We all have our own head trash.
Some folks think they're "too old" to get the job, and that people will think they're past it. Others believe they're "too young", and hiring managers will discriminate against them unfairly.
Some candidates worry about their track record because they've worked in "too many" different jobs and believe interviewers will see this as a lack of commitment. Others worry about their track record because they've worked in the same job for most of their life, and they believe interviewers will see them as being "too one-dimensional".
Here’s a story of another subscriber that we’re going to help today on how he should tackle his job search problems.
John turns 65 in December, and he was laid off a few years back when he was 62. He's applied to hundreds of jobs over the last three years, but he never gets a call back.
Now, John has a management/production background of 40+ years in the field of document management, and he specializes in document conversion.
Good morning! Today, I'm answering questions from subscribers and giving the same straight-up honest "tell it like it is" advice I'd give my own family or my best friends.
Let's open with Joanne's question:
I am a 5+ year software QA engineer, and my resume is very well done (I receive a lot of calls with it). But I run into problems at the phone interview stage because they ask me the question that is on everyone's minds when they talk to me:
Maybe you've heard about "shiny object syndrome".
It's something to which we are all susceptible – to a greater or lesser extent.
It describes our unconscious tendency to be drawn to new and exciting ideas, and, as a result, allow ourselves to be distracted by the newest and latest fad and get pulled in ten different directions at once.
We received an interesting question from "Francis" last week:
I've been through 2 interviews for a position which I believe I am both highly qualified and interested in!. My dream job!
But, at the end of the last interview, they told me they will revert to me shortly...it's been more than a month now that I am waiting for the decision.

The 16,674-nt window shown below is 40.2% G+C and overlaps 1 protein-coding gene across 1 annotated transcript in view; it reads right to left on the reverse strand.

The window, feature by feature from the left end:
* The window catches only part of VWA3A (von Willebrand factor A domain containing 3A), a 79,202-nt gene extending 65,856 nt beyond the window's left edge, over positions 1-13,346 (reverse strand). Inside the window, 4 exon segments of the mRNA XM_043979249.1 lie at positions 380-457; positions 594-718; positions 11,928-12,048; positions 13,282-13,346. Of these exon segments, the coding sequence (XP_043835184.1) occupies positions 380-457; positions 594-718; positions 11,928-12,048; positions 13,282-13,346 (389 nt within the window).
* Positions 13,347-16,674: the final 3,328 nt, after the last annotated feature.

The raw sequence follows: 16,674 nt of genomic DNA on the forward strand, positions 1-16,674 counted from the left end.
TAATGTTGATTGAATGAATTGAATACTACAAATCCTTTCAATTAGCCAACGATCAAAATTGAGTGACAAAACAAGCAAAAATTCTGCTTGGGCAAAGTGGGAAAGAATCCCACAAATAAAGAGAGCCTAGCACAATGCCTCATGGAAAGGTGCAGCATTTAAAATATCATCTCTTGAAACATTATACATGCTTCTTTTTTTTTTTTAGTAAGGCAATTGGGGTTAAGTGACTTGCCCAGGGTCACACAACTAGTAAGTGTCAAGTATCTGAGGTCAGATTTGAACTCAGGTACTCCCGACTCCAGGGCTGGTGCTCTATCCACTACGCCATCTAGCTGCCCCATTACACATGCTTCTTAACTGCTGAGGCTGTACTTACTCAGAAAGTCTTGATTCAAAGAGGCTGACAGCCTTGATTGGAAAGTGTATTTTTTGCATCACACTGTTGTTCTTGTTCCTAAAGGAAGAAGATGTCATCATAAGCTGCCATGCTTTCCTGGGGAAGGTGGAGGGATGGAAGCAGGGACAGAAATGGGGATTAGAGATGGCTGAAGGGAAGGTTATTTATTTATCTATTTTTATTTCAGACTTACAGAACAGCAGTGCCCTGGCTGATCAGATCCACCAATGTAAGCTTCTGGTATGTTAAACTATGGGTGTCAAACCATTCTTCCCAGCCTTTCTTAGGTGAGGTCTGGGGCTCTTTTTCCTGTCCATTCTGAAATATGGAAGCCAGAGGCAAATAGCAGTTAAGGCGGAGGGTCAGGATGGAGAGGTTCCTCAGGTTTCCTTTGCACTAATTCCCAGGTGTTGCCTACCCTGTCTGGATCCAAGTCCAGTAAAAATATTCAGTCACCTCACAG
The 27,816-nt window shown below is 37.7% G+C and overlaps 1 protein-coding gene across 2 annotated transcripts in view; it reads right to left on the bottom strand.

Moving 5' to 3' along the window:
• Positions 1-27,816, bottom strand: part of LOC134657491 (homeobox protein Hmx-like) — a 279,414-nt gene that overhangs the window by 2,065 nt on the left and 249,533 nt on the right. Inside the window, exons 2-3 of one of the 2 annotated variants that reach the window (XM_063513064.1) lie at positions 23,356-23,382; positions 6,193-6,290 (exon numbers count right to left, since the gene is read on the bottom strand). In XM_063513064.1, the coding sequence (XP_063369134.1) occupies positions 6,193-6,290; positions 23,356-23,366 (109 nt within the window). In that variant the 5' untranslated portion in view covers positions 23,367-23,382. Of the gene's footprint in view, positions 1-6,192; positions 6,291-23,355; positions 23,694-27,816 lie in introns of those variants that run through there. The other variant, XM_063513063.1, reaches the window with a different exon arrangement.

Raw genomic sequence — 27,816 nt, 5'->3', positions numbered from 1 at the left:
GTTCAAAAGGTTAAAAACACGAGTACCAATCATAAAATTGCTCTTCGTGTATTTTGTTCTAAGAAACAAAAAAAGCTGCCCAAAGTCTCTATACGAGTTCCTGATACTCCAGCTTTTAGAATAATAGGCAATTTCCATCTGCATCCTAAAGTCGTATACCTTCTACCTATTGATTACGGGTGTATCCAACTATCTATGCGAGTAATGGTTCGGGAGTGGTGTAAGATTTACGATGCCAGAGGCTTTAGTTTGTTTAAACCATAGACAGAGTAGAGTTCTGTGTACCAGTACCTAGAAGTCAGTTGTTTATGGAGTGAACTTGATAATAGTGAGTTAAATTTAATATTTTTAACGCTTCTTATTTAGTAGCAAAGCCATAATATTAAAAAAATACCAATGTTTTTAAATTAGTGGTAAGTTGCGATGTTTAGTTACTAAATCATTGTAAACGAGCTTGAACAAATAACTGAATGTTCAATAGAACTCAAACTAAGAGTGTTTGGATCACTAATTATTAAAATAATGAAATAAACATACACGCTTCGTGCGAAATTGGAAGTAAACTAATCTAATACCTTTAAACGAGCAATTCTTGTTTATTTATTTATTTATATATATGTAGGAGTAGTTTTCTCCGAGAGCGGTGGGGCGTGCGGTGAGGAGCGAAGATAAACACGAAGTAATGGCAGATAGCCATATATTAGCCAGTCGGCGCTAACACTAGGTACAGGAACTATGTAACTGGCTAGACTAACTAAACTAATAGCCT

I promised you a crazy interview story.
This one is from Sarah. I'm going to let her tell it:
I have been teaching for over twenty-five years, but when I moved I needed to find another school.
A few weeks back, I was at a retreat on leadership skills, over in New York State. (It was led by an old professor of mine, and when I reached out to her a few months ago to get back in touch, she recommended I attend.)
It was interesting and transformative.
Anyway, one of the techniques she taught was an exercise called "tapping your core". Its goal was to get us more in touch with whatever it is we turn to when we're at our best -- if you know what I mean.
Recently a great success story came in from “J.”
She wrote in to share how she aced her interview:
I just got the job!
It’s an Aerospace Instructor position at National Park College in Hot Springs, Arkansas.
Has this ever happened to you?
You get the job. Then, after a few weeks of growing frustration, you realize it’s not a good fit — and maybe it never was.
You think you probably should leave and look elsewhere.
David Dinges, a University of Pennsylvania professor (who also conducted sleep studies for NASA), says the average adult needs to get 7.5 hours of high-quality shut-eye if they want to give their best the next day.
You may have heard that before.